Let’s be real, we’ve all acted in toxic, damaging ways at one time or another (none of us are immune to it), but many people are more evolved, balanced and aware, and it happens only rarely in their lives. No matter how hard your life has been, or the deep challenges you’ve faced, you can strive to overcome toxicity and become more gentle, calm and loving with yourself and others, reports the Huffington Post.
Whether your toxic behaviour is a common occurrence, or once in a blue moon, it’s critical for your happiness and success that you are able to recognize when you’re behaving badly, and shift it when it emerges. Kathy Caprino, a life coach, speaker and writer list six toxic behaviours she sees everyday.
Taking everything personally: In the powerful little book The Four Agreements, Don Miguel Ruiz talks about the importance of taking nothing personally. I teach this in my coaching programs and my book Breakdown, Breakthrough as well, and there is so much pushback. People are toxic to be around when they believe that everything that happens in life is a direct assault on them or is in some way all about them. The reality is that what people say and do to you is much more about them, than you. People’s reactions to you are about their filters and their perspectives, wounds and experiences. So much hurt, disappointment and sadness in our lives comes from our taking things personally when it’s far more productive and healthy to let go of others’ good or bad opinion of you, and to operate with your own heart, intuition and wisdom as your guide.
Obsessing about negative thoughts: It’s very hard to be around people who can’t or won’t let go of negativity. These people stubbornly refuse to see the positive side of life and the positive lessons from what’s transpiring. Pessimism is one thing — but remaining perpetually locked in negative thoughts is another. Only seeing the negative, and operating from a view that everything is negative and against you, is a skewed way of thinking and living, and you can change that.
Treating yourself like a victim: Another toxic behaviour is non-stop complaining that fuels your sense of victimization. Believing you’re a victim, that you have no power to exert and no influence on the direction of your life is a toxic stance that keeps you stuck and small. When you stop whining, and refuse to see yourself as a hapless victim of fate, chance or discrimination, then you’ll find that you are more powerful than you realized, but only if you choose to accept that reality.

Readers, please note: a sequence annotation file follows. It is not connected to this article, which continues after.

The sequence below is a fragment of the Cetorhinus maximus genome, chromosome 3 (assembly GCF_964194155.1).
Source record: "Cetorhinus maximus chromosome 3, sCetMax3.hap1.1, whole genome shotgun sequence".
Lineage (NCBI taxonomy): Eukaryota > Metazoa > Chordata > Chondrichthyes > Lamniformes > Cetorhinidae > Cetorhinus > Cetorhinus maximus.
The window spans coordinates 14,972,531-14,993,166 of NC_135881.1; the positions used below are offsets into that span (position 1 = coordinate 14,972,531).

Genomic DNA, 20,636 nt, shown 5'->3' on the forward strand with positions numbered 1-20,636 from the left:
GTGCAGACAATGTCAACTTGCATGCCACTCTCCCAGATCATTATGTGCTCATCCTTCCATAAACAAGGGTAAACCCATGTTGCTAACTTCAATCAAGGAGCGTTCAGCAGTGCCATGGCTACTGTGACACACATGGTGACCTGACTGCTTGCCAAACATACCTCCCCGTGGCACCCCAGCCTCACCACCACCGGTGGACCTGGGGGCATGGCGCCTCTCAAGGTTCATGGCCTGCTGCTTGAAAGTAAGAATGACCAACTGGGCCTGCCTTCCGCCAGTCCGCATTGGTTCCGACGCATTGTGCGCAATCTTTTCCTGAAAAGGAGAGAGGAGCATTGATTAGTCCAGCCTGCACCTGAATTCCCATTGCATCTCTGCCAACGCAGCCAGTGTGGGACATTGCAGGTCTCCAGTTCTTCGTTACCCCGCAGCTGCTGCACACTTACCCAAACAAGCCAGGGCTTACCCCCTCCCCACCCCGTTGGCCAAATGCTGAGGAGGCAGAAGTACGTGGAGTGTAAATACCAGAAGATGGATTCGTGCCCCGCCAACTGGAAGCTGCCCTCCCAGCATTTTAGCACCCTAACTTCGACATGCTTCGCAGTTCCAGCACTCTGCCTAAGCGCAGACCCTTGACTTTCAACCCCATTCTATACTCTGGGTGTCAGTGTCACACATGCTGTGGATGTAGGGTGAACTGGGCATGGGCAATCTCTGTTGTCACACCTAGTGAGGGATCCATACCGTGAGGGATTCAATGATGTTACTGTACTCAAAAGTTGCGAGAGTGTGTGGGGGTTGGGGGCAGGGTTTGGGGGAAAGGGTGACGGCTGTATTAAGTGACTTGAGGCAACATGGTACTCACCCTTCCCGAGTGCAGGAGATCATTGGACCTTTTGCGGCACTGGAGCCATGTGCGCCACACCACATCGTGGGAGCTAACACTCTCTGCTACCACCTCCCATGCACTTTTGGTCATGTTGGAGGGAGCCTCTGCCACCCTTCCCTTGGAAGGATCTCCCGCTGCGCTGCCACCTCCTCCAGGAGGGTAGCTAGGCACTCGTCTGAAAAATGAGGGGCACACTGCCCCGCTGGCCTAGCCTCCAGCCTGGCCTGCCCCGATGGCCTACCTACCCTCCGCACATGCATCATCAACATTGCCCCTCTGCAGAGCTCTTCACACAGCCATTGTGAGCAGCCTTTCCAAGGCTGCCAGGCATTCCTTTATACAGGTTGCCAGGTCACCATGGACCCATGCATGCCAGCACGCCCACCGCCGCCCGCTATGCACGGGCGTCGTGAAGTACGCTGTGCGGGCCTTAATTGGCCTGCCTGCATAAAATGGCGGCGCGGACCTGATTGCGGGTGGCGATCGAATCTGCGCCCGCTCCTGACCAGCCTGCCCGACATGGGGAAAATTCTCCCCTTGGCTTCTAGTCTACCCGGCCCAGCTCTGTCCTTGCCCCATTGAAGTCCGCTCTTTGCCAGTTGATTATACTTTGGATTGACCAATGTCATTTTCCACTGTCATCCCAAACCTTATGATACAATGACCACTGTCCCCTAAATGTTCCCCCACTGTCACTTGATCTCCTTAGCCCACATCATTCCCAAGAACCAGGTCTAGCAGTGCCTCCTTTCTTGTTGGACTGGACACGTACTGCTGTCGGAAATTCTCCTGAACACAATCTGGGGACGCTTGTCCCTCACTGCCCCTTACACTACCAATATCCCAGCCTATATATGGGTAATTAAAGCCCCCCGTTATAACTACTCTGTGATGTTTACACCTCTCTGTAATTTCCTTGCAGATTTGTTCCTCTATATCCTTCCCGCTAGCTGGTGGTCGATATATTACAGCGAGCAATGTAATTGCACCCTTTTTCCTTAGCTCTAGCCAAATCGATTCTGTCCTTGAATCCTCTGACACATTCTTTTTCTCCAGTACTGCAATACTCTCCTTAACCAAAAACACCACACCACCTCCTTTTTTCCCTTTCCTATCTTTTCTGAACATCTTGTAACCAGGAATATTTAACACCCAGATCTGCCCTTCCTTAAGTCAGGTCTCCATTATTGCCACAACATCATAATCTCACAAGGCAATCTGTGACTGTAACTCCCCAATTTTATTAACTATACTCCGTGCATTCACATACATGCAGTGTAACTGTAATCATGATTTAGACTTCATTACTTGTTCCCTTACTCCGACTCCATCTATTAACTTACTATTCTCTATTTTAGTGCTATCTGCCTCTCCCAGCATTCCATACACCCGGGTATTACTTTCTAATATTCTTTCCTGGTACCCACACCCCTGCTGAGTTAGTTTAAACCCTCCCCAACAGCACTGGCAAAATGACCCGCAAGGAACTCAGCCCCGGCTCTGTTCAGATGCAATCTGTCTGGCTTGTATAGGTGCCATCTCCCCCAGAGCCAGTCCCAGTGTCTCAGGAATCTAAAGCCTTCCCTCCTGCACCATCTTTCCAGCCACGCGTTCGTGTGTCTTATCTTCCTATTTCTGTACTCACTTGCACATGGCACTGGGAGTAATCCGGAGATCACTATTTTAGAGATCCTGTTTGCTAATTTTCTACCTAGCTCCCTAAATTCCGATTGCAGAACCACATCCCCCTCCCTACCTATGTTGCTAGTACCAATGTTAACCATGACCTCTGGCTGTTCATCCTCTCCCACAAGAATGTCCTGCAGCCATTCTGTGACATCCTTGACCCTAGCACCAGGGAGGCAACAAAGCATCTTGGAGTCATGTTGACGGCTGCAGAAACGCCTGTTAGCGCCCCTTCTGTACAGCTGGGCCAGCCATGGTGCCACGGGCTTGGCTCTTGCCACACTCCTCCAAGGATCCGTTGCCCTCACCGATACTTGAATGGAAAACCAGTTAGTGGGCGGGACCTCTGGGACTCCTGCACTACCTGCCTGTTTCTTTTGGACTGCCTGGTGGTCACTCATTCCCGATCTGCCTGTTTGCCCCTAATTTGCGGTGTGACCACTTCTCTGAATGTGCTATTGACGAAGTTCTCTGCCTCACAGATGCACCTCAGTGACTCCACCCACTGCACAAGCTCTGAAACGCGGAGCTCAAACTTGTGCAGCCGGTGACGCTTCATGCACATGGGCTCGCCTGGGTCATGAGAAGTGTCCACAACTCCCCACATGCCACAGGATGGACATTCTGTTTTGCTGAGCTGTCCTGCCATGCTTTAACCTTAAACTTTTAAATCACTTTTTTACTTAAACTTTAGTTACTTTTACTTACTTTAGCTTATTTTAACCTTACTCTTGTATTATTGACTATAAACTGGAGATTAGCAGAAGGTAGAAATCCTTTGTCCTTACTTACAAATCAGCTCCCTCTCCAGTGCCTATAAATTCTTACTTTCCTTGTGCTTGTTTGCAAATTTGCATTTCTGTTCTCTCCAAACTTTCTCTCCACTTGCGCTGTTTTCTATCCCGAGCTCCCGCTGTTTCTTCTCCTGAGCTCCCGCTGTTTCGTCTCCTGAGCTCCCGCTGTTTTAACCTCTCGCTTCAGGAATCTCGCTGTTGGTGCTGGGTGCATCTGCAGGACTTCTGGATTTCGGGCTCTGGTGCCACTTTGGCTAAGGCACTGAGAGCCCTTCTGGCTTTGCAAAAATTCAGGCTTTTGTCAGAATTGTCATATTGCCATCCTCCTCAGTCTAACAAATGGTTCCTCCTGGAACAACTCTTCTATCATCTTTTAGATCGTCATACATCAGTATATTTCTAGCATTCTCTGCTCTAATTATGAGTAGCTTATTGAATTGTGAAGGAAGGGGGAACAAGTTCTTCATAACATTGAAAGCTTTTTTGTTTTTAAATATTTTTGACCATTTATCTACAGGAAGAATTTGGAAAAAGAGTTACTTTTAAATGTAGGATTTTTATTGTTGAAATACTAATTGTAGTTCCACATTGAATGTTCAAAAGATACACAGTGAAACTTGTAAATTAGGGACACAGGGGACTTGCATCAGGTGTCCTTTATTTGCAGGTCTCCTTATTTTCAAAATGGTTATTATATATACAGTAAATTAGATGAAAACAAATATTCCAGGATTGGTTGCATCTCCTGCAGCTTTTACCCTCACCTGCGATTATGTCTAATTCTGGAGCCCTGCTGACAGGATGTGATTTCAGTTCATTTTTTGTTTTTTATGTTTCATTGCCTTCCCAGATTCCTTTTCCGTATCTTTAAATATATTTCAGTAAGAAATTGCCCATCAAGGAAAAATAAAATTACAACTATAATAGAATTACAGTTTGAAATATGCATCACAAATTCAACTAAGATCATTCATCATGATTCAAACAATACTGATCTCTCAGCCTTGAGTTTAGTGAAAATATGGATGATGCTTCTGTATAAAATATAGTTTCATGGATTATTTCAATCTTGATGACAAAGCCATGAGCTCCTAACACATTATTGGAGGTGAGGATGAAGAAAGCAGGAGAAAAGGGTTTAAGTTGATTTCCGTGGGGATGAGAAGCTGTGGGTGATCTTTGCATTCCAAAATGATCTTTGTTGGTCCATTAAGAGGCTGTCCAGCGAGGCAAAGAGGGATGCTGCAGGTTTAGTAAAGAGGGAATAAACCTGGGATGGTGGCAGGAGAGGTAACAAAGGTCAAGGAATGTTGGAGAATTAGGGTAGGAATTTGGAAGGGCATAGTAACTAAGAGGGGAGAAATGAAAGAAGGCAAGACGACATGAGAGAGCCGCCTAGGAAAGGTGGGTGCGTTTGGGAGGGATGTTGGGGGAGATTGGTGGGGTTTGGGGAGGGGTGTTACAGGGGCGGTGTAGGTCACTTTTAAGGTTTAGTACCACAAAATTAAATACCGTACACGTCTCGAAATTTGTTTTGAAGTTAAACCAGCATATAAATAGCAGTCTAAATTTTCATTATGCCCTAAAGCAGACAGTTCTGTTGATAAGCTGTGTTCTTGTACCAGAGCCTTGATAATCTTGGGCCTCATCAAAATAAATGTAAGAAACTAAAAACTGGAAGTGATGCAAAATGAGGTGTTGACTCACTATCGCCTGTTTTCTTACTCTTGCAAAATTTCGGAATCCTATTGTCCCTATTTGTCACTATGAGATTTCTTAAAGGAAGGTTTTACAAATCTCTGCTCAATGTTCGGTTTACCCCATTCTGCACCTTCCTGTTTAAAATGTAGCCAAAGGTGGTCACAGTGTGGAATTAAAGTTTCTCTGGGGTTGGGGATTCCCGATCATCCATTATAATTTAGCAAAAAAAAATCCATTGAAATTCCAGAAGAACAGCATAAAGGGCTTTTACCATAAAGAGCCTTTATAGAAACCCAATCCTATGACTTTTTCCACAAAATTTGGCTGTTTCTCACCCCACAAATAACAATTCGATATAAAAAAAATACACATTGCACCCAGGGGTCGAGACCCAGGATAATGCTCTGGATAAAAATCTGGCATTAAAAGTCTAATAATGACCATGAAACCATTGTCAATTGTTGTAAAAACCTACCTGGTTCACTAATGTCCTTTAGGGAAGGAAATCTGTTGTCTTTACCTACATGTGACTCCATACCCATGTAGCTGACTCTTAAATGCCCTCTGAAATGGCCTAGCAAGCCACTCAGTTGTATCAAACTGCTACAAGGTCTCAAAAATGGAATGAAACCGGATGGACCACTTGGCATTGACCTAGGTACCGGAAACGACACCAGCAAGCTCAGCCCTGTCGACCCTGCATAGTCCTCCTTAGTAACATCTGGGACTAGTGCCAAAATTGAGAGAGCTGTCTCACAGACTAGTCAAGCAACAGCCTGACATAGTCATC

Cruelty – lacking in empathy or putting yourself in others shoes: One of the most toxic and damaging behaviours – cruelty – stems from a total lack of empathy, concern or compassion for others. We see it every day online and in the media – people being devastatingly cruel and destructive to others just because they can. They tear people down online but in a cowardly way, using their anonymity as a weapon. Cruelty, backstabbing and ripping someone to shreds is toxic, and it hurts you as well as your target. If you find yourself backstabbing and tearing someone else down, stop in your tracks. Dig deep and find compassion in your heart, and realize that we’re all the same.
Excessive reactivity: An inability to manage your emotions is toxic to everyone around you. We all know these people – men and women who explode over the smallest hiccup or problem. If you find that you’re overly reactive, losing it at every turn, you need some outside assistance to help you gain control over your emotions and understand what’s at the root of your emotionality. There’s more to it that appears on the surface. An outside perspective and a new kind of support is critical.
Needing constant validation: Finally, people who constantly strive for validation and self-esteem by obsessing about achieving outward measures of success are exhausting to be around. Those men and women, who get caught up in the need to prove their worth over and over, and constantly want to ‘win’ over their colleagues or peers, are toxic and draining. There is a bigger picture to your life, and it’s not about what you achieve or fail at today or what’s in your bank account. It’s about the journey, the process, the path – what you’re learning and applying, how you’re helping others and the growing process you allow yourself to engage in. Your desperate need to prove your success and build your self-esteem through outer measures of success is (sadly) apparent to everyone but you, and it’s pushing away the very happiness outcomes you’re longing for.
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